The ages-old dream of home automation has never been nearer to reality. Creating an Internet of Things device or even a building-wide collection of networked embedded devices is “easy” thanks to cheap building blocks like the ESP8266 WiFi-enabled microcontroller. Yet for any sizable project, it really helps to have a plan before getting started. But even more importantly, if your plan is subject to change as you work along, it is important to plan for flexibility. Practically, this is going to mean expansion headers and over-the-air (OTA) firmware upgrades are a must.
I’d like to illustrate this using a project I got involved in a few years ago, called BMaC, which grew in complexity and scope practically every month. This had us scrambling to keep up with the changes, while teaching us valuable lessons about how to save time and money by having an adaptable system architecture.
How to Design a Flexible Embedded Ecosystem
A flexible system is one that can adapt to new requirements and incorporate new software and hardware without significant difficulties. Since it’s often impossible to know what the final set of requirements will look like, it’s best to keep options open, just in case they are needed later. Options means features like connectors for expansion modules, a more flexible power supply than strictly necessary, and a convenient means of re-flashing the firmware.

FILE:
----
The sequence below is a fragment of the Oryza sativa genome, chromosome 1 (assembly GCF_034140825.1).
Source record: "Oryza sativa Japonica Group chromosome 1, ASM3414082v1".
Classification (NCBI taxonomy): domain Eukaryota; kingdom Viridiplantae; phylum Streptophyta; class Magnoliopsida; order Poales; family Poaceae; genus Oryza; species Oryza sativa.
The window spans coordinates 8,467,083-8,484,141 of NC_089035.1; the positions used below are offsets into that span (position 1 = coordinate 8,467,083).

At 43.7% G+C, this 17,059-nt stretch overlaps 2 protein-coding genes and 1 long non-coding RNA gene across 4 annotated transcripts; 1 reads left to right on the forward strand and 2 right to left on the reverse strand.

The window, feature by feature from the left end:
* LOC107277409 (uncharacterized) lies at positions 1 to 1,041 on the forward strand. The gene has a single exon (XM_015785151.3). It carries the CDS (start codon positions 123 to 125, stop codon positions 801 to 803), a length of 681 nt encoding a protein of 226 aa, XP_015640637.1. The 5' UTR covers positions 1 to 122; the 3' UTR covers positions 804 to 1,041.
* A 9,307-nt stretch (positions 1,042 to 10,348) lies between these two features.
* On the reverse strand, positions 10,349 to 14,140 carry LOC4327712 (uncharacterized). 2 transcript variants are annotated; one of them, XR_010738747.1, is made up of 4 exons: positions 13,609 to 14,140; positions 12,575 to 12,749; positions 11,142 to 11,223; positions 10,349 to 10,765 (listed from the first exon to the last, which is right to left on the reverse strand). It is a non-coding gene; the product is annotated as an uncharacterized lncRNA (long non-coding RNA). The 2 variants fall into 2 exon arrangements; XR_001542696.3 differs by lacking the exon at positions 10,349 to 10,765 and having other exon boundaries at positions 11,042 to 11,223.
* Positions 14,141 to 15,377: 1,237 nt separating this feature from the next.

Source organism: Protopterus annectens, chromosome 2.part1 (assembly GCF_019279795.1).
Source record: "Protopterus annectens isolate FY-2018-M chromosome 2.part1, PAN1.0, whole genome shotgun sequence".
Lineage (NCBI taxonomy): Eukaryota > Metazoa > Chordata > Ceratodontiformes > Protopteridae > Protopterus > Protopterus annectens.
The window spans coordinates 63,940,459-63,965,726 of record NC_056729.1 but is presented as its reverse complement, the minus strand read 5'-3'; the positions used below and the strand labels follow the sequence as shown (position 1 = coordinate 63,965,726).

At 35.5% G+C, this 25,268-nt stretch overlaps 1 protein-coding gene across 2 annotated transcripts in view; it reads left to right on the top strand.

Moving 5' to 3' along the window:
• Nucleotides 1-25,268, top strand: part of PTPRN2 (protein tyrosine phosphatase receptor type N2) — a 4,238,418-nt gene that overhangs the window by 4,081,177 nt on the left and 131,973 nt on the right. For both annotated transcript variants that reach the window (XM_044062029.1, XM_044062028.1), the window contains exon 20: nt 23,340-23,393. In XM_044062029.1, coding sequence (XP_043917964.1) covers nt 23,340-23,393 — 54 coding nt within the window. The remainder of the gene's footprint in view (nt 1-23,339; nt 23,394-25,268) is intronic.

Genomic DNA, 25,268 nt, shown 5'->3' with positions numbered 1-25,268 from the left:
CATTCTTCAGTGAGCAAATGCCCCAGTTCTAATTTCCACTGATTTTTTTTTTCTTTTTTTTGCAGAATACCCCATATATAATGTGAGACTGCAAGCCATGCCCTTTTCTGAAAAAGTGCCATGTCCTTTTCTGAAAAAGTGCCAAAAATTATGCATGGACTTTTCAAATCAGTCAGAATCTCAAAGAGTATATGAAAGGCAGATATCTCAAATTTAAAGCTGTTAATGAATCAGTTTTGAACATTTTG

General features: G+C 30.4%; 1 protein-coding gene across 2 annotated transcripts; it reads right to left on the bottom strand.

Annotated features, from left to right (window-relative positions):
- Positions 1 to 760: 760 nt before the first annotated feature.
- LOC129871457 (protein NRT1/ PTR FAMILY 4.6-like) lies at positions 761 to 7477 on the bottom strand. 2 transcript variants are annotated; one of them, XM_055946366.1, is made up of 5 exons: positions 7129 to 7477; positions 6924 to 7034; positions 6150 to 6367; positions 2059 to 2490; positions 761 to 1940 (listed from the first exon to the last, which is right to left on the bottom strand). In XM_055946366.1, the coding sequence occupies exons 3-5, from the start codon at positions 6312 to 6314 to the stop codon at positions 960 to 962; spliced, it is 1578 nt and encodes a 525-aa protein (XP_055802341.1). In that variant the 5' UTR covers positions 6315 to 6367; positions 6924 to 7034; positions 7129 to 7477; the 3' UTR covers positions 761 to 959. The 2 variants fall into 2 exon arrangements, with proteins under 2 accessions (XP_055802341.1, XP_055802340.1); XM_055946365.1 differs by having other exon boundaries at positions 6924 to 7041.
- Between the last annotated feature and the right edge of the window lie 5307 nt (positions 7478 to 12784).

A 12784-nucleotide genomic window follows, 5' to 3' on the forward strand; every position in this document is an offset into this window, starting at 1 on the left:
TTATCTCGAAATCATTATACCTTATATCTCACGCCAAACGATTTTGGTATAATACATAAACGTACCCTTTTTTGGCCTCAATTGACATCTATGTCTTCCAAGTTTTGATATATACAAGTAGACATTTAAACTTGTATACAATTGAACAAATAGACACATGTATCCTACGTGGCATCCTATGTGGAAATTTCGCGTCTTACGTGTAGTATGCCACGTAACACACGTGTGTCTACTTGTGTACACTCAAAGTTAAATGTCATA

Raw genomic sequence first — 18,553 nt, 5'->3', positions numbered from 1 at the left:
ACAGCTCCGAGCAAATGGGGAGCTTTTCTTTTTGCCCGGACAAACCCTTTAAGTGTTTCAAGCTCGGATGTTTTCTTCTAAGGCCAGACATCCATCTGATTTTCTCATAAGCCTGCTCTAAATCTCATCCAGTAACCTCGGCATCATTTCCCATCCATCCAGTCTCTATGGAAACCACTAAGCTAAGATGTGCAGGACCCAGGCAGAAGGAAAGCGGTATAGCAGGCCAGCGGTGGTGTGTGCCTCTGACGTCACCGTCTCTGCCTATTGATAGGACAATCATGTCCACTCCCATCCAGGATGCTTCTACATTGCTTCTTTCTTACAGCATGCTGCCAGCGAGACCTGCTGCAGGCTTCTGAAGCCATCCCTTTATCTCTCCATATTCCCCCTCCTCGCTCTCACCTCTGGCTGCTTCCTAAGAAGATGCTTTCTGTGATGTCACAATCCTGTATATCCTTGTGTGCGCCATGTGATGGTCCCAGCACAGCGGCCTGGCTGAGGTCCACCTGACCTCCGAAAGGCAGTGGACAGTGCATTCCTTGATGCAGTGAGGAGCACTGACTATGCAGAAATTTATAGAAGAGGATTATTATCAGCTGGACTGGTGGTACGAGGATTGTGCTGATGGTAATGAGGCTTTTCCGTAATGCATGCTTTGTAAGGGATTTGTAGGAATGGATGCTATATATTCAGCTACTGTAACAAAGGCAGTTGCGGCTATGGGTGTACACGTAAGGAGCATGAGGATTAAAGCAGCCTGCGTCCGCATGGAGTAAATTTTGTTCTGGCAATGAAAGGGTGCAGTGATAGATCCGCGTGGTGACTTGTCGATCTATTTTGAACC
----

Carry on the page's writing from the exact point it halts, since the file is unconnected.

When the project got open-sourced after a number of months, it had expanded from simply collecting temperature data to also monitoring and controling the coffee machines and the air conditioning units with custom hardware, and reacting to logic running on a number of back-end services. With none of this planned beforehand, the development process involved a lot of improvisation and many revisions of the hardware.
As the project is now known, the Building Management and Control (BMaC) system spans sensors for room temperature, air pressure, relative humidity, CO2, motion and soil humidity, with actuator control for valves, coffee machines, Fan Coil Unit (FCU) fans, as well as pumps and similar. While growing the project in scope was not without difficulties, by leaving options open it nevertheless allowed the system to be extended.